Number of Alzheimer’s Cases Expected to Triple By 2050
Alzheimer’s disease is a growing concern. According to an analysis of data from the U.S. Census, the number of patients diagnosed with this debilitating medical condition is expected to triple by the year 2050. The report was published online earlier this year by researchers at the Rush Institute of Healthy Aging in the journal Neurology.
The number of people currently diagnosed is already alarming; the most recent figures show that in 2010 there were about 4.7 million adults ages 65 years and up with Alzheimer’s.
One of the key factors to the expected growth in the number of Alzheimer’s cases is the aging baby boom generation. This trend could place a significant burden on the nation’s healthcare system, and could result in millions of disabled individuals.
But these numbers may not necessarily account for those who develop symptoms before age 65 – this is known as early-onset Alzheimer’s disease. According to the Alzheimer’s Association, of the more than five million adults with this disease, about four percent are under the age of 65.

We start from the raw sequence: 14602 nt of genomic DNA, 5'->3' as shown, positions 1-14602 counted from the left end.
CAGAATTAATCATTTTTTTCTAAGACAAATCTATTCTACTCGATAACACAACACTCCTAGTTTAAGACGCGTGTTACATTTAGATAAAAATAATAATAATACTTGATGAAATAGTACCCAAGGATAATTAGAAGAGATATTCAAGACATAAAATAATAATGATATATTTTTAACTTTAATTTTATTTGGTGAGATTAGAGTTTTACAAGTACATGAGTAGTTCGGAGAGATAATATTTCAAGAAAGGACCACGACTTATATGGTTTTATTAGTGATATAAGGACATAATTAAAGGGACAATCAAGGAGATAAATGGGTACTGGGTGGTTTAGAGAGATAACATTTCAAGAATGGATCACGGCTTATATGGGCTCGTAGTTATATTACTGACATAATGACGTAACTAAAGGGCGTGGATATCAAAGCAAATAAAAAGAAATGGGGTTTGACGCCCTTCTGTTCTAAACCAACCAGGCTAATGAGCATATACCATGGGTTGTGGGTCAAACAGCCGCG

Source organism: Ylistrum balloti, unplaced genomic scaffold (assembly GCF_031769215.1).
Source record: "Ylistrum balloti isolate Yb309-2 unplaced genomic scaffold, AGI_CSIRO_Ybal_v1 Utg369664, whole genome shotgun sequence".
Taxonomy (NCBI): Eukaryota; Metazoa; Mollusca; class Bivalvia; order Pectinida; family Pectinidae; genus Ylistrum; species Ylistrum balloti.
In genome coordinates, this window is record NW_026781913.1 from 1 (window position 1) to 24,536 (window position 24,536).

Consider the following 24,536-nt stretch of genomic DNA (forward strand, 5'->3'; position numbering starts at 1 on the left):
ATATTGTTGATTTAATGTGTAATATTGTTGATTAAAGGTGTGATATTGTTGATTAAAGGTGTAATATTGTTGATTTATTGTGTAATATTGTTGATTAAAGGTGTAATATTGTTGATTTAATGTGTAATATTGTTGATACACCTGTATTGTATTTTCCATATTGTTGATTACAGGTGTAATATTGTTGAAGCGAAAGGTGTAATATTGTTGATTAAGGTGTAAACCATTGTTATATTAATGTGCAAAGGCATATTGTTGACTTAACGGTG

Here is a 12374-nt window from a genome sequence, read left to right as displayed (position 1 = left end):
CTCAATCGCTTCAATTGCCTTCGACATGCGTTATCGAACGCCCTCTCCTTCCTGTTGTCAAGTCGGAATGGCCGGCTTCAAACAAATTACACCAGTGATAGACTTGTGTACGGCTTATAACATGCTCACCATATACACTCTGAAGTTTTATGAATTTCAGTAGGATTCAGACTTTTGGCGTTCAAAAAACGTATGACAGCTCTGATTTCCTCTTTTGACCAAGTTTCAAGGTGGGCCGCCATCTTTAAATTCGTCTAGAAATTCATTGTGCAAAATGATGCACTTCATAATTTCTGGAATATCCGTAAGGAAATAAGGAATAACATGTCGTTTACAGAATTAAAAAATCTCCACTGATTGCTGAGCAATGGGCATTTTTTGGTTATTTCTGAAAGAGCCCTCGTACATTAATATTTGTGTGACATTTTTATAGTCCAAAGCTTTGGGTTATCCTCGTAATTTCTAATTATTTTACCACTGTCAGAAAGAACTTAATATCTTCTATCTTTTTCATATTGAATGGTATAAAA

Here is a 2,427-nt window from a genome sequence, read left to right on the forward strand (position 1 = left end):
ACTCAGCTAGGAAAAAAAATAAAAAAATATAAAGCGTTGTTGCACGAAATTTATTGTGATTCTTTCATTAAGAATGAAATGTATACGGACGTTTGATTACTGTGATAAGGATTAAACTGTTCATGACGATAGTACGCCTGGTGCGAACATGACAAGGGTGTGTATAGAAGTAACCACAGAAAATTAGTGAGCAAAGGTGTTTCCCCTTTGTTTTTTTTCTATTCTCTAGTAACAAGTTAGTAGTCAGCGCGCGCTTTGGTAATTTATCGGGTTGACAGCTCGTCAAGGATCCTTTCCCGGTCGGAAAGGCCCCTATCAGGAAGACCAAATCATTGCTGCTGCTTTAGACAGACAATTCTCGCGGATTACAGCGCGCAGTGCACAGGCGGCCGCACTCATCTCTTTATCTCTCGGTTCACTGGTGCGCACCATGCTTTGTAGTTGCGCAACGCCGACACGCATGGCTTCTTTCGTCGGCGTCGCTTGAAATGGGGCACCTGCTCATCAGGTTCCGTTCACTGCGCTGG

So while disability may be an issue for seniors, it could also become a problem for those still working, especially since many people who are diagnosed with early-onset Alzheimer’s disease experience symptoms in their 40s and 50s.
Of course, the number of early-onset cases may not be accurate, as it’s not a common condition looked for in younger adults. In fact, symptoms may be dismissed as something else.
Although the signs can vary, the following are some of the issues that Alzheimer’s patients may experience:
- memory loss;
- inability to concentrate;
- mood/personality changes;
- difficulty completing daily tasks;
- trouble maintaining conversations;
- vision problems;
- misplacing items;
- poor judgment; and
- isolation and withdrawal.
No matter the individual’s age, when a condition such as Alzheimer’s disease leads to disability, Social Security disability benefits may be available. To learn about rights to benefits, contact the Disability Help Group